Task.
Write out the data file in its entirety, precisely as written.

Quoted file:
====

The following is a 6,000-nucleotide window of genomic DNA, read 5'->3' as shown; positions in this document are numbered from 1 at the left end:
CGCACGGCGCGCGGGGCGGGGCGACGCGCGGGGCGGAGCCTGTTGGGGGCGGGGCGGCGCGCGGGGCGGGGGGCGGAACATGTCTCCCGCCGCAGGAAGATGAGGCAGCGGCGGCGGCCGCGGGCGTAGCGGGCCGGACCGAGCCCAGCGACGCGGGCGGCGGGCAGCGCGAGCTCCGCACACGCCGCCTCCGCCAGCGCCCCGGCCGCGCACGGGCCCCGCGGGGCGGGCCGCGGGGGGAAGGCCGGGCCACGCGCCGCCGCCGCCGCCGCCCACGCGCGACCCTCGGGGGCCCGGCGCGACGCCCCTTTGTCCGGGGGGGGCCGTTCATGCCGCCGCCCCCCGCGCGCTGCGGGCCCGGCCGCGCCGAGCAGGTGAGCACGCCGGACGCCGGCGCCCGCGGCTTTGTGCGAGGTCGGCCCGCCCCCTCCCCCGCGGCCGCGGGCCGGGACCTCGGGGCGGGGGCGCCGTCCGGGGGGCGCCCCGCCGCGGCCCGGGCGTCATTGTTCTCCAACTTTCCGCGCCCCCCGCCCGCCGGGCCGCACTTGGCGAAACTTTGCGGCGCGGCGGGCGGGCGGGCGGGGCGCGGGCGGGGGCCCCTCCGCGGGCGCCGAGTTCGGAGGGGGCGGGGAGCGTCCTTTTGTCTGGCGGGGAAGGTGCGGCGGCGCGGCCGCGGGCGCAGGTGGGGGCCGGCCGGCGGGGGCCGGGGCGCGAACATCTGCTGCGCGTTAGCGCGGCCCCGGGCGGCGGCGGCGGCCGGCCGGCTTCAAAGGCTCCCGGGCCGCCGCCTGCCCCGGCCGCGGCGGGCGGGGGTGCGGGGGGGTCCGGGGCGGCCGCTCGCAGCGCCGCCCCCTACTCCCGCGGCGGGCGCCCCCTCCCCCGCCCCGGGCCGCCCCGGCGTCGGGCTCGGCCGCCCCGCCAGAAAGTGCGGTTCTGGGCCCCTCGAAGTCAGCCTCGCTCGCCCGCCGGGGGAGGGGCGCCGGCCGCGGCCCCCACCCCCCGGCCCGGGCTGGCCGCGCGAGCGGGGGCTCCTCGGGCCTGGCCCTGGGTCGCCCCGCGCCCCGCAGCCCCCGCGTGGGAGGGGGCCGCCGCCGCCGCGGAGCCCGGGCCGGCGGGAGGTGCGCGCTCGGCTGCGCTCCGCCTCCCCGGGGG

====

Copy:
The following is a 6,000-nucleotide window of genomic DNA, read 5'->3' as shown; positions in this document are numbered from 1 at the left end:
CGCACGGCGCGCGGGGCGGGGCGACGCGCGGGGCGGAGCCTGTTGGGGGCGGGGCGGCGCGCGGGGCGGGGGGCGGAACATGTCTCCCGCCGCAGGAAGATGAGGCAGCGGCGGCGGCCGCGGGCGTAGCGGGCCGGACCGAGCCCAGCGACGCGGGCGGCGGGCAGCGCGAGCTCCGCACACGCCGCCTCCGCCAGCGCCCCGGCCGCGCACGGGCCCCGCGGGGCGGGCCGCGGGGGGAAGGCCGGGCCACGCGCCGCCGCCGCCGCCGCCCACGCGCGACCCTCGGGGGCCCGGCGCGACGCCCCTTTGTCCGGGGGGGGCCGTTCATGCCGCCGCCCCCCGCGCGCTGCGGGCCCGGCCGCGCCGAGCAGGTGAGCACGCCGGACGCCGGCGCCCGCGGCTTTGTGCGAGGTCGGCCCGCCCCCTCCCCCGCGGCCGCGGGCCGGGACCTCGGGGCGGGGGCGCCGTCCGGGGGGCGCCCCGCCGCGGCCCGGGCGTCATTGTTCTCCAACTTTCCGCGCCCCCCGCCCGCCGGGCCGCACTTGGCGAAACTTTGCGGCGCGGCGGGCGGGCGGGCGGGGCGCGGGCGGGGGCCCCTCCGCGGGCGCCGAGTTCGGAGGGGGCGGGGAGCGTCCTTTTGTCTGGCGGGGAAGGTGCGGCGGCGCGGCCGCGGGCGCAGGTGGGGGCCGGCCGGCGGGGGCCGGGGCGCGAACATCTGCTGCGCGTTAGCGCGGCCCCGGGCGGCGGCGGCGGCCGGCCGGCTTCAAAGGCTCCCGGGCCGCCGCCTGCCCCGGCCGCGGCGGGCGGGGGTGCGGGGGGGTCCGGGGCGGCCGCTCGCAGCGCCGCCCCCTACTCCCGCGGCGGGCGCCCCCTCCCCCGCCCCGGGCCGCCCCGGCGTCGGGCTCGGCCGCCCCGCCAGAAAGTGCGGTTCTGGGCCCCTCGAAGTCAGCCTCGCTCGCCCGCCGGGGGAGGGGCGCCGGCCGCGGCCCCCACCCCCCGGCCCGGGCTGGCCGCGCGAGCGGGGGCTCCTCGGGCCTGGCCCTGGGTCGCCCCGCGCCCCGCAGCCCCCGCGTGGGAGGGGGCCGCCGCCGCCGCGGAGCCCGGGCCGGCGGGAGGTGCGCGCTCGGCTGCGCTCCGCCTCCCCGGGGG